In fact, in recent years most government housing policies have been designed not to reduce land prices, but to actively prop up and inflate them by subsidising land traders; from Help to Buy (public sector sub-prime debt to replace absent private sector lending) to Housing Benefit, to high speed railways.
There is a reason for this. What government is confronting is the unsolvable contradiction between land as an asset and land as a platform.
Whoever is in government today faces an impossible choice. On one hand, they know they cannot allow land prices to continue to rise. Our economy – and our society – cannot bear the burden. But on the other, they cannot afford the opposite. The introduction of a logical measure such as a Land Value Tax (LVT) would risk triggering capital flight and another banking crisis. Any significant fall in land values would wipe trillions off the UK’s balance sheet overnight, freeze all current housebuilding, throw millions of middle class families into negative equity, and destroy the retirement savings of millions of others. No one wants to be in the driving seat when that happens.
So there’s no way out. All moves lose.
In order to find a sideways route out of this dilemma, we need to go back to the bottom of the stack, and answer a very strange question: who makes land?
The writer Mark Twain is credited with the adage “Buy land, they’re not making it anymore.”
What’s fascinating about this comment is that it is astute, witty and completely wrong. Actually we make land all the time.
To understand how, let’s go back to the question of value. Why is it that one piece of land is worth more than another? The mud in Westminster is no better for building on than the mud in Warwickshire, but it is worth millions more.
That additional value comes not from the land itself, but from the location it gives the owner access to, and their right to use it.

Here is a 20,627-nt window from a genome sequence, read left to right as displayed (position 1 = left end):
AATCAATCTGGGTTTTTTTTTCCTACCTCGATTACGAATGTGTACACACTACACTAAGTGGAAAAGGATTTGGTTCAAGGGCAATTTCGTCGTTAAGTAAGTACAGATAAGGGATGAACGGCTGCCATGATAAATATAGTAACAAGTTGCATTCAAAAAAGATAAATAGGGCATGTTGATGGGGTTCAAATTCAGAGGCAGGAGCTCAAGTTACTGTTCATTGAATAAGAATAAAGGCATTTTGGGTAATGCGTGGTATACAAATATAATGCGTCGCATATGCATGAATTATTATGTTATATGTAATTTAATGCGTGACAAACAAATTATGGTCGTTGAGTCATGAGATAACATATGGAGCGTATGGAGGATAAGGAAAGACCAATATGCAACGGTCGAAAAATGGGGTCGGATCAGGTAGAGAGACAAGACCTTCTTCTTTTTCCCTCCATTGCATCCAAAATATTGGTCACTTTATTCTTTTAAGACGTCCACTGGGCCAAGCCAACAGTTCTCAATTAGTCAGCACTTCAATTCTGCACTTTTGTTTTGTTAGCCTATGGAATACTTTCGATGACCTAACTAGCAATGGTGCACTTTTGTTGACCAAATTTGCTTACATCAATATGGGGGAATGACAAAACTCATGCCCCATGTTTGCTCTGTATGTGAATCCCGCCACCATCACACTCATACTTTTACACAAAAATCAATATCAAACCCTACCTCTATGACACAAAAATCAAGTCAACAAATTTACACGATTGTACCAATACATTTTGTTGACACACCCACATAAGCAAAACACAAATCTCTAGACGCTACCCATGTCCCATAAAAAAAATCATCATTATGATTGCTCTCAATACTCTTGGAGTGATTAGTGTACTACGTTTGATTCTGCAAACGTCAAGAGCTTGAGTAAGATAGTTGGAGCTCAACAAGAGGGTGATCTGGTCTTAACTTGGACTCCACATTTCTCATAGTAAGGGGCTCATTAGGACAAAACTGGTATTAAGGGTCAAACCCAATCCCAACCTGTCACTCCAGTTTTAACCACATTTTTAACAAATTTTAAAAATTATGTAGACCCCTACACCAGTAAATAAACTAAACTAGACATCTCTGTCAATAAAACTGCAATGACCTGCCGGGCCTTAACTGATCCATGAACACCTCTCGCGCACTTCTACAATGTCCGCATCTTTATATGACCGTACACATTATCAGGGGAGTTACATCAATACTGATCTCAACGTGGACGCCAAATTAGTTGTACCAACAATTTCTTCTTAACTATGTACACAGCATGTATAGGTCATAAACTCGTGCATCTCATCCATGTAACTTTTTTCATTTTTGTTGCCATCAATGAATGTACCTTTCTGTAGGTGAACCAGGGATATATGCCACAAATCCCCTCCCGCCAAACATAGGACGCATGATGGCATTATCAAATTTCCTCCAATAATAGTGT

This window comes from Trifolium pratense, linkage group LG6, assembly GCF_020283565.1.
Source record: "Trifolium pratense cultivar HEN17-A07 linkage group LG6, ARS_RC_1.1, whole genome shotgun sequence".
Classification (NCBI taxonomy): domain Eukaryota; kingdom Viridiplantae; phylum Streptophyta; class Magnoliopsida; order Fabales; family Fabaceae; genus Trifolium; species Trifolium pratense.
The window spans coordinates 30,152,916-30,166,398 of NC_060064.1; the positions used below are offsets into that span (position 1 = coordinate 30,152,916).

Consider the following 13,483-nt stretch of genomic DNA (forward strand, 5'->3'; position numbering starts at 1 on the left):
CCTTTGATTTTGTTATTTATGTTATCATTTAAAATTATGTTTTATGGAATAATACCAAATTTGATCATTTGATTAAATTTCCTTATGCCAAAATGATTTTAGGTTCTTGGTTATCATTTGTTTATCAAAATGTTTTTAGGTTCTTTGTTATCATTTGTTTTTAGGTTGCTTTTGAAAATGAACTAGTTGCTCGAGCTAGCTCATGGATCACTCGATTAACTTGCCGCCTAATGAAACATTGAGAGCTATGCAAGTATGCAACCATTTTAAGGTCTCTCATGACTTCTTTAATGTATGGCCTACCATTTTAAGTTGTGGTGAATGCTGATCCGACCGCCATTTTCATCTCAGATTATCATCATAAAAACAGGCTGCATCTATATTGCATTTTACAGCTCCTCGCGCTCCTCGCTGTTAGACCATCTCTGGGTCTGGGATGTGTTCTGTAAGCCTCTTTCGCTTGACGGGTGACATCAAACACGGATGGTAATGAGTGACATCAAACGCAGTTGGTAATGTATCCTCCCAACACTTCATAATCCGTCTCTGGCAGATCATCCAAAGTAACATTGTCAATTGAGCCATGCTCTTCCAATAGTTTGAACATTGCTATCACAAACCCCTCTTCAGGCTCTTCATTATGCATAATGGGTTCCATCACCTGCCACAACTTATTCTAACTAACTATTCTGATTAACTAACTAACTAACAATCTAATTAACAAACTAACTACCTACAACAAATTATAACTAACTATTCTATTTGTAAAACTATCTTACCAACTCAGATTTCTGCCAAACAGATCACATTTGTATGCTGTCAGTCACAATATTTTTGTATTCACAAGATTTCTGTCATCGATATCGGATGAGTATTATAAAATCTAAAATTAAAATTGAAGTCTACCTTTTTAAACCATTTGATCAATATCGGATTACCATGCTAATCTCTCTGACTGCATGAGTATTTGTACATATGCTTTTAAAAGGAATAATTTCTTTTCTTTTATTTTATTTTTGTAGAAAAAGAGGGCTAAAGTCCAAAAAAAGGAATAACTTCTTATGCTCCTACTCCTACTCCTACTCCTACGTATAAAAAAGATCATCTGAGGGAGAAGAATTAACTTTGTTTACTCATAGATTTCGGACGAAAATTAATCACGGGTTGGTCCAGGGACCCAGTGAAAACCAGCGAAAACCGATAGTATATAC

Before a piece of land has planning permission for homes, and before it is near any jobs or connected to infrastructure (roads, schools and so on), its value is very low. Typically a few thousand pounds per hectare; the equivalent to a few hundred pounds per home. There’s plenty of this land available in the UK (homes currently take up only 1.1% of the land area of the UK – less than the area covered by golf courses).
The moment a local authority gives planning permission for homes on a site, or builds new infrastructure connecting to it, its value leaps upwards, usually to many millions of pounds per hectare; equivalent to something like £80,000 or £100,000 per home. When they do this they are, in effect, creating new land.
As many throughout history, from Adam Smith and Henry George to Winston Churchill have pointed out, that increase in land value isn’t created by the landowner. It is created by us, the community, through our common consent for ‘new’ land to be made available for development, and by the public sector through its investment into community infrastructure, and their management of the growth of the local economy. However, at present we allow landowners to capture that value. All they have to do – as Churchill put it – is “sit still”.